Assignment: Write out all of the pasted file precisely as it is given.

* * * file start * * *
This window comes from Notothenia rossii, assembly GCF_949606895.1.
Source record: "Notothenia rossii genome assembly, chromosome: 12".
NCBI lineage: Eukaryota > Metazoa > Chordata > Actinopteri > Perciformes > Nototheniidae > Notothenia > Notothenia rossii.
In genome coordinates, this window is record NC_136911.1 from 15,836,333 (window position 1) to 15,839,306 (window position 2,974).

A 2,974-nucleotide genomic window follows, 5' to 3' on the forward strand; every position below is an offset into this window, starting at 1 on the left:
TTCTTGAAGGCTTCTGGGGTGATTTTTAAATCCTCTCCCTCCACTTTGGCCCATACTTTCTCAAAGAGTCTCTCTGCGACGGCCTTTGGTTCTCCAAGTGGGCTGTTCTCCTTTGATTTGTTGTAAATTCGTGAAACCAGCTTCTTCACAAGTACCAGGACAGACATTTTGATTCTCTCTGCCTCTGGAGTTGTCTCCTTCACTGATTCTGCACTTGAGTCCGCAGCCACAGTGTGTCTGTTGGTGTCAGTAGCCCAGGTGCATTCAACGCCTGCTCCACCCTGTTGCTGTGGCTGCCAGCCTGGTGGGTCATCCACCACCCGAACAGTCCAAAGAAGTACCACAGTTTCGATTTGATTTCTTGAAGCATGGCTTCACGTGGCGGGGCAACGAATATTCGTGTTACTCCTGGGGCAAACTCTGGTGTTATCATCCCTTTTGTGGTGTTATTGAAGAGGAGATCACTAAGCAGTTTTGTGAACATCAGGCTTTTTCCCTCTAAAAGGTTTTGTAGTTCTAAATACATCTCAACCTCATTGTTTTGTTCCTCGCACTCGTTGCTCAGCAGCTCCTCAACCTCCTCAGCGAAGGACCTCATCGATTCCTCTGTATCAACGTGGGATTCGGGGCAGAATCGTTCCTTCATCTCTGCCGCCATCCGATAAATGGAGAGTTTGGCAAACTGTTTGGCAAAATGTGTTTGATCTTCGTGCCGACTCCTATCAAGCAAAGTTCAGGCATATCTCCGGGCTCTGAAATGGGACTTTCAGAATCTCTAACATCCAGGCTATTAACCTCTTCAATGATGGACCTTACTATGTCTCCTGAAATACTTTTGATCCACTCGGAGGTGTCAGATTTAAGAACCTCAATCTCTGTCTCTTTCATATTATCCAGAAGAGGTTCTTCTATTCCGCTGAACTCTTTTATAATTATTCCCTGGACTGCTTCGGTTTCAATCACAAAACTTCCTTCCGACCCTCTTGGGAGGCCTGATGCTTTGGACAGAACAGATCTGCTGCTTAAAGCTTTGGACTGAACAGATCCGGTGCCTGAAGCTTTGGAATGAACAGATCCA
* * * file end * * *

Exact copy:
This window comes from Notothenia rossii, assembly GCF_949606895.1.
Source record: "Notothenia rossii genome assembly, chromosome: 12".
NCBI lineage: Eukaryota > Metazoa > Chordata > Actinopteri > Perciformes > Nototheniidae > Notothenia > Notothenia rossii.
In genome coordinates, this window is record NC_136911.1 from 15,836,333 (window position 1) to 15,839,306 (window position 2,974).

A 2,974-nucleotide genomic window follows, 5' to 3' on the forward strand; every position below is an offset into this window, starting at 1 on the left:
TTCTTGAAGGCTTCTGGGGTGATTTTTAAATCCTCTCCCTCCACTTTGGCCCATACTTTCTCAAAGAGTCTCTCTGCGACGGCCTTTGGTTCTCCAAGTGGGCTGTTCTCCTTTGATTTGTTGTAAATTCGTGAAACCAGCTTCTTCACAAGTACCAGGACAGACATTTTGATTCTCTCTGCCTCTGGAGTTGTCTCCTTCACTGATTCTGCACTTGAGTCCGCAGCCACAGTGTGTCTGTTGGTGTCAGTAGCCCAGGTGCATTCAACGCCTGCTCCACCCTGTTGCTGTGGCTGCCAGCCTGGTGGGTCATCCACCACCCGAACAGTCCAAAGAAGTACCACAGTTTCGATTTGATTTCTTGAAGCATGGCTTCACGTGGCGGGGCAACGAATATTCGTGTTACTCCTGGGGCAAACTCTGGTGTTATCATCCCTTTTGTGGTGTTATTGAAGAGGAGATCACTAAGCAGTTTTGTGAACATCAGGCTTTTTCCCTCTAAAAGGTTTTGTAGTTCTAAATACATCTCAACCTCATTGTTTTGTTCCTCGCACTCGTTGCTCAGCAGCTCCTCAACCTCCTCAGCGAAGGACCTCATCGATTCCTCTGTATCAACGTGGGATTCGGGGCAGAATCGTTCCTTCATCTCTGCCGCCATCCGATAAATGGAGAGTTTGGCAAACTGTTTGGCAAAATGTGTTTGATCTTCGTGCCGACTCCTATCAAGCAAAGTTCAGGCATATCTCCGGGCTCTGAAATGGGACTTTCAGAATCTCTAACATCCAGGCTATTAACCTCTTCAATGATGGACCTTACTATGTCTCCTGAAATACTTTTGATCCACTCGGAGGTGTCAGATTTAAGAACCTCAATCTCTGTCTCTTTCATATTATCCAGAAGAGGTTCTTCTATTCCGCTGAACTCTTTTATAATTATTCCCTGGACTGCTTCGGTTTCAATCACAAAACTTCCTTCCGACCCTCTTGGGAGGCCTGATGCTTTGGACAGAACAGATCTGCTGCTTAAAGCTTTGGACTGAACAGATCCGGTGCCTGAAGCTTTGGAATGAACAGATCCA